In summary, the short-term outlook for China has brightened, as it has for most of the world after a challenging close to 2018. China’s longer-term obstacles—chiefly debt and demographics—persist and may have been exacerbated by the stimulus efforts of the past several quarters. Even so, China’s government remains willing and able to effectively address a financial crisis should one arise unexpectedly. And as the economy retools on the fly to rely more on household consumption and less on government-sponsored investment, it should grow at a more moderate but more stable rate of 4%-6% over the next decade.

Equities/fixed income: Thank subdued inflation and the Fed for low bond yields and high stock prices

Steady, solid GDP growth and higher stock prices tend to go hand in hand, and this year has been no exception. The U.S. economy continues to demonstrate resilience, most recently evidenced by March’s stellar retail sales results and the uptick in leading economic indicators. Equities have responded with one of their best first quarters in years. April, meanwhile, has thus far lived up to its billing as a strong month for stocks.
Stocks have gotten a lift from low inflation and accommodative monetary policy. In January, core PCE, the Federal Reserve’s preferred inflation gauge, fell to 1.8%, below the Fed’s 2% target and its lowest level since last February. With inflation under control, the Fed has been able to remain patient in its rate-hike posture. Indeed, at its March meeting, the Fed scaled back previous forecasts for the number of projected interest-rate increases to zero in 2019 and only one in 2020. Lower borrowing costs encourage businesses to invest and become more productive, while also helping their bottom lines.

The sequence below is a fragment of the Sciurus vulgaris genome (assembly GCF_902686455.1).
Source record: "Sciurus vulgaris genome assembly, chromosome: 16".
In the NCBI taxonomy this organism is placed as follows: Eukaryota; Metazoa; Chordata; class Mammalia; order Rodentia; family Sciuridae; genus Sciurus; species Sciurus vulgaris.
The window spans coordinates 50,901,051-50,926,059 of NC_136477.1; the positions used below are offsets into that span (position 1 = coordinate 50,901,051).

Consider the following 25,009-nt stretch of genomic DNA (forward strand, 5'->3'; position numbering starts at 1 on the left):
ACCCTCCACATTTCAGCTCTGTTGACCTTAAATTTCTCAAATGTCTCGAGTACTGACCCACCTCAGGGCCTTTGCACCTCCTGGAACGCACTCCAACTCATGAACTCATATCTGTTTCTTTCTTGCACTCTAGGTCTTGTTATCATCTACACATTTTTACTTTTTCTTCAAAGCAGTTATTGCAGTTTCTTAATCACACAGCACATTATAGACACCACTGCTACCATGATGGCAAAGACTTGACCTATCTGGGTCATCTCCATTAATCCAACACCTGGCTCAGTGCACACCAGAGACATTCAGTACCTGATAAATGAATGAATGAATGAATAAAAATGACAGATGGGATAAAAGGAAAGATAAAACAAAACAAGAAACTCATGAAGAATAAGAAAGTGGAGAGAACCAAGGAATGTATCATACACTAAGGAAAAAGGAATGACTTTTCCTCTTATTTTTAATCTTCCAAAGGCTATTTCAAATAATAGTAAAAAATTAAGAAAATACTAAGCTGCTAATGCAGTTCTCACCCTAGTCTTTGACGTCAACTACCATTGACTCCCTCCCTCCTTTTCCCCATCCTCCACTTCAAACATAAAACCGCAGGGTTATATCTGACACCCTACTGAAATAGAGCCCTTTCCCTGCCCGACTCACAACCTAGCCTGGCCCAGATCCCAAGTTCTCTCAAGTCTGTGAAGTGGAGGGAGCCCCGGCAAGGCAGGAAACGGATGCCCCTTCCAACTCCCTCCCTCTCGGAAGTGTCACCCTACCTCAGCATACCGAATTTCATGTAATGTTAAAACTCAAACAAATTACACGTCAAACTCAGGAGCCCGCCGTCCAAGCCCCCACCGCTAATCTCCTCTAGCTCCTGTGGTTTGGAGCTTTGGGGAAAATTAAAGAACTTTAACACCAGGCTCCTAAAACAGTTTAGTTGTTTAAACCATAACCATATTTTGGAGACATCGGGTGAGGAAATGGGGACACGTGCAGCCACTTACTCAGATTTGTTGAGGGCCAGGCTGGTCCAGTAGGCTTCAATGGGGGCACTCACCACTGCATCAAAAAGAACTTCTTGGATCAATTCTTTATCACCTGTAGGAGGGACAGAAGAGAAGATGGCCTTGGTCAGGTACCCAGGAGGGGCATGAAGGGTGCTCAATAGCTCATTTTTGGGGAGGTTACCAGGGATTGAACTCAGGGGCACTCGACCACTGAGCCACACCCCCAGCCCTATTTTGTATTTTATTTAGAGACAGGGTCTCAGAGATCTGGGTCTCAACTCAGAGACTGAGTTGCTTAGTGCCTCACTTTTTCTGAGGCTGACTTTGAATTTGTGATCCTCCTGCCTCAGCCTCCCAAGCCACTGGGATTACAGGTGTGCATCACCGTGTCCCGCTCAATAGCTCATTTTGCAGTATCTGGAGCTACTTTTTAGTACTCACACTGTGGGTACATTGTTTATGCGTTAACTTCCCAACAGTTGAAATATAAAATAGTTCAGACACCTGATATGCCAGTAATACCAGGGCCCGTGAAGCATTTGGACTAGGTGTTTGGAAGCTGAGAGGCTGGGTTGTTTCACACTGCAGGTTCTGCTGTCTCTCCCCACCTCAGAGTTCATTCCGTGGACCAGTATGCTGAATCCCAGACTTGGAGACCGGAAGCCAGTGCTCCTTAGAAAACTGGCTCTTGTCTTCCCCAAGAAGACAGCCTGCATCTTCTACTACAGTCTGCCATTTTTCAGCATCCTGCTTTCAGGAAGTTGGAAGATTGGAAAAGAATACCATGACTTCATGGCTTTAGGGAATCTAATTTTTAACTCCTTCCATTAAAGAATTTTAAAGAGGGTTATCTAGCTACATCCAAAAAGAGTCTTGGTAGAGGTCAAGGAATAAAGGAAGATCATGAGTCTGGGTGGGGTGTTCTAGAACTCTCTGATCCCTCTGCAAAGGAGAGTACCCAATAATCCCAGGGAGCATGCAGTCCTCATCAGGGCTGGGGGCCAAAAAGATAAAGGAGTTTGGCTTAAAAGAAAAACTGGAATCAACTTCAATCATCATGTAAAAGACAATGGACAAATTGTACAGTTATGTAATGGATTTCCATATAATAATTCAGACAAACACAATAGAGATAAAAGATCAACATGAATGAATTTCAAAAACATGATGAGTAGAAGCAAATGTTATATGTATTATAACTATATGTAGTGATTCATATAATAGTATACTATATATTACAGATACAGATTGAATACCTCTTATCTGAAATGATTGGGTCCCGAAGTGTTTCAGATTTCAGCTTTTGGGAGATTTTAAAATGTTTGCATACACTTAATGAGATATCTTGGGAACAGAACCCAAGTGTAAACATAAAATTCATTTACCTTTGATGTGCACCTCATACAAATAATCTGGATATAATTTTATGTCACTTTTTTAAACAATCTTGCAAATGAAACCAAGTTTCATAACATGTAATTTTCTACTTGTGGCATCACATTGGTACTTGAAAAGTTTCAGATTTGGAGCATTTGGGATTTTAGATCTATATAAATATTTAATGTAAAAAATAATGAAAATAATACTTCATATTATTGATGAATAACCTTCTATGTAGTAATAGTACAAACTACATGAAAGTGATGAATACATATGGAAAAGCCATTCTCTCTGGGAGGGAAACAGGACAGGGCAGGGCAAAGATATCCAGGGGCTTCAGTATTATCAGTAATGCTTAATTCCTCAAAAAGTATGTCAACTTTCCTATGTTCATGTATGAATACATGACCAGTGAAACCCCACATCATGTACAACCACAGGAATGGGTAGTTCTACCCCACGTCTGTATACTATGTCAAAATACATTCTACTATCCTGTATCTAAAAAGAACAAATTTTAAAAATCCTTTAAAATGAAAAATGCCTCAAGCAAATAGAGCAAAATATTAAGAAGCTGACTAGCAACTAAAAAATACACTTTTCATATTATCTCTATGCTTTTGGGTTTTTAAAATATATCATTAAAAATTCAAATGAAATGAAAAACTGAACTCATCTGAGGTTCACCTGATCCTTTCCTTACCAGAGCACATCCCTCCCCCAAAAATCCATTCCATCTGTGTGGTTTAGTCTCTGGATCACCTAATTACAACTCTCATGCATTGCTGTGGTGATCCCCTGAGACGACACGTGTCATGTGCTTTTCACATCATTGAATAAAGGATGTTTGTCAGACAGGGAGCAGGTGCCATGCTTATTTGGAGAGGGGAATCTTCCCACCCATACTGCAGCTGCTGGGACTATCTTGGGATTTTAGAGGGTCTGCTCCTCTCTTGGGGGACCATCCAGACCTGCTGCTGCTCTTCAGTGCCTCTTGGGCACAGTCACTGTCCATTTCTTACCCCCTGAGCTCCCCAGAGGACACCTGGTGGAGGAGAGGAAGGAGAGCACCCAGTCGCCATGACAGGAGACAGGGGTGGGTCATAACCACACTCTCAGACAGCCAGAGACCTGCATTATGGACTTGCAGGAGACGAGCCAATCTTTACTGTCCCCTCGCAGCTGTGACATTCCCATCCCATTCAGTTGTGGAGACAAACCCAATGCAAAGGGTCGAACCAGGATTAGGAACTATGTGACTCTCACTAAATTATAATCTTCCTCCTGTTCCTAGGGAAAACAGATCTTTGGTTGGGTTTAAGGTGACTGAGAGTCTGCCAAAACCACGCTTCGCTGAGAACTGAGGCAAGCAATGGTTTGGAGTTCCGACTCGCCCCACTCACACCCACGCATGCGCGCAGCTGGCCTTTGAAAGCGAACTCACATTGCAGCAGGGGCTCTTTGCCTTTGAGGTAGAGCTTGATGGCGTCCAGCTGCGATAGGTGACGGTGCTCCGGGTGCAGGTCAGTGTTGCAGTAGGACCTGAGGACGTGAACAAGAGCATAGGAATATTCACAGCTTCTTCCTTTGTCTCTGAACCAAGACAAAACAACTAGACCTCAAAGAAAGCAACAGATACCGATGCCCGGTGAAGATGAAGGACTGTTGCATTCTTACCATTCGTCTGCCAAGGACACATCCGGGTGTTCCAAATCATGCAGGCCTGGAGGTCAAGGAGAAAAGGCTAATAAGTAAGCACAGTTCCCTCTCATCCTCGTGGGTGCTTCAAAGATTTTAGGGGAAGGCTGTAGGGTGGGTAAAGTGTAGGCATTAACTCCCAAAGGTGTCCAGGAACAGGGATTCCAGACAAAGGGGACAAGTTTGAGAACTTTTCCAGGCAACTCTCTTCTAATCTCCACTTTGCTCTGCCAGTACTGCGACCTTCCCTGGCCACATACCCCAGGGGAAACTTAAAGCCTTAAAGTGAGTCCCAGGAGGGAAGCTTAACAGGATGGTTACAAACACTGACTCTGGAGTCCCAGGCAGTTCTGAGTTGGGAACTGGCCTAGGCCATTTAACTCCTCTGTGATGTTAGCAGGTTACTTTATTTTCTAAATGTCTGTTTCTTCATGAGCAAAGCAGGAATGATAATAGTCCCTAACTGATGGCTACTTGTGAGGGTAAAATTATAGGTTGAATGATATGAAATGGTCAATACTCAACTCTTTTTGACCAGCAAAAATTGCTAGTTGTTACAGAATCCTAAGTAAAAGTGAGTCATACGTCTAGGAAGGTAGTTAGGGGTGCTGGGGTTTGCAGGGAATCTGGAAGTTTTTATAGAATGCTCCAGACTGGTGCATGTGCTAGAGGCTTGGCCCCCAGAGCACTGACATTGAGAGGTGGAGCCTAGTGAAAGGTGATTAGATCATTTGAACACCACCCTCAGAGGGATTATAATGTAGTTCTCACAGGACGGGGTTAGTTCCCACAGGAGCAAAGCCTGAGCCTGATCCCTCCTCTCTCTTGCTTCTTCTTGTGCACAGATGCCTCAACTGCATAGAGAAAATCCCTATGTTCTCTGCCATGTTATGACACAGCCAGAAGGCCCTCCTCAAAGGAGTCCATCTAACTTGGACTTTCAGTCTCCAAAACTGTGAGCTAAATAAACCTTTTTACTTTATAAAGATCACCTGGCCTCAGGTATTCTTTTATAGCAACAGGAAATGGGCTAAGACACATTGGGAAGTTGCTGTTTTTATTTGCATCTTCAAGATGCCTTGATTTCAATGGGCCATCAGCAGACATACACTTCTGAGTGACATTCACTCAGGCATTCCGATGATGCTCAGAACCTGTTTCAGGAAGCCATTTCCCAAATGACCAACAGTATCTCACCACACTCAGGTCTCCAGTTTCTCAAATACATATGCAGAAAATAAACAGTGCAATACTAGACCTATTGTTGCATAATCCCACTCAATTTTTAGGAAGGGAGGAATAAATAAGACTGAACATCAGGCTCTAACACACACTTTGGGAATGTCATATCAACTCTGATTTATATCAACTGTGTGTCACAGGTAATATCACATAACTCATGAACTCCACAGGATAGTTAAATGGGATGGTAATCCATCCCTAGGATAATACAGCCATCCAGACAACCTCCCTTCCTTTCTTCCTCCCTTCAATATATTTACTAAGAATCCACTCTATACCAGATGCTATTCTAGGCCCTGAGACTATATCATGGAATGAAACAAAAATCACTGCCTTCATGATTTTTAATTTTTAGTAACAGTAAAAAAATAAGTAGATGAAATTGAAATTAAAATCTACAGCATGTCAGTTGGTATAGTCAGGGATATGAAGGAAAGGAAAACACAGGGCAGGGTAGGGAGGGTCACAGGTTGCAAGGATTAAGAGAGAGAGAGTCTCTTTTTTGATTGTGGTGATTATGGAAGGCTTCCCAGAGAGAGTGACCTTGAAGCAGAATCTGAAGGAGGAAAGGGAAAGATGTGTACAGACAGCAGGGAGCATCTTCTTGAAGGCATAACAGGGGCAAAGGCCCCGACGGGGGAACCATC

During risk-on periods such as the one we’ve seen this year, investors often gravitate away from safe-haven assets such as U.S. Treasuries. Reduced demand for such assets leads to lower prices and higher yields. Moreover, higher yields often accompany a healthy economy, as economic expansions can trigger inflationary pressures.
But with inflation not likely to accelerate any time soon, investors have been satisfied with lower yields, which helps explain why the bellwether 10-year Treasury yield has dipped from 2.69% at the start of the year to 2.56% as of April 18. Another key reason for lower Treasury yields: U.S. sovereign debt is the “best deal in town.” For instance, 10-year bond yields from Germany and Japan have topped out at 0.26% and 0.03%, respectively, in 2019. Each has also spent time in negative-yield territory this year.
It’s also worth noting that historically, falling U.S. Treasury yields have at times been associated with a struggling U.S. economy. However, credit spreads—the difference between yields on corporate bonds and similar-maturity Treasuries—have tightened significantly this year. That’s a sign that investors have been comfortable receiving less of a reward for venturing into higher-risk assets, not an indicator of an economy in trouble.  
This material is prepared by and represents the views of Brian Nick, and does not necessarily represent the views of Nuveen LLC, its affiliates or other Nuveen staff.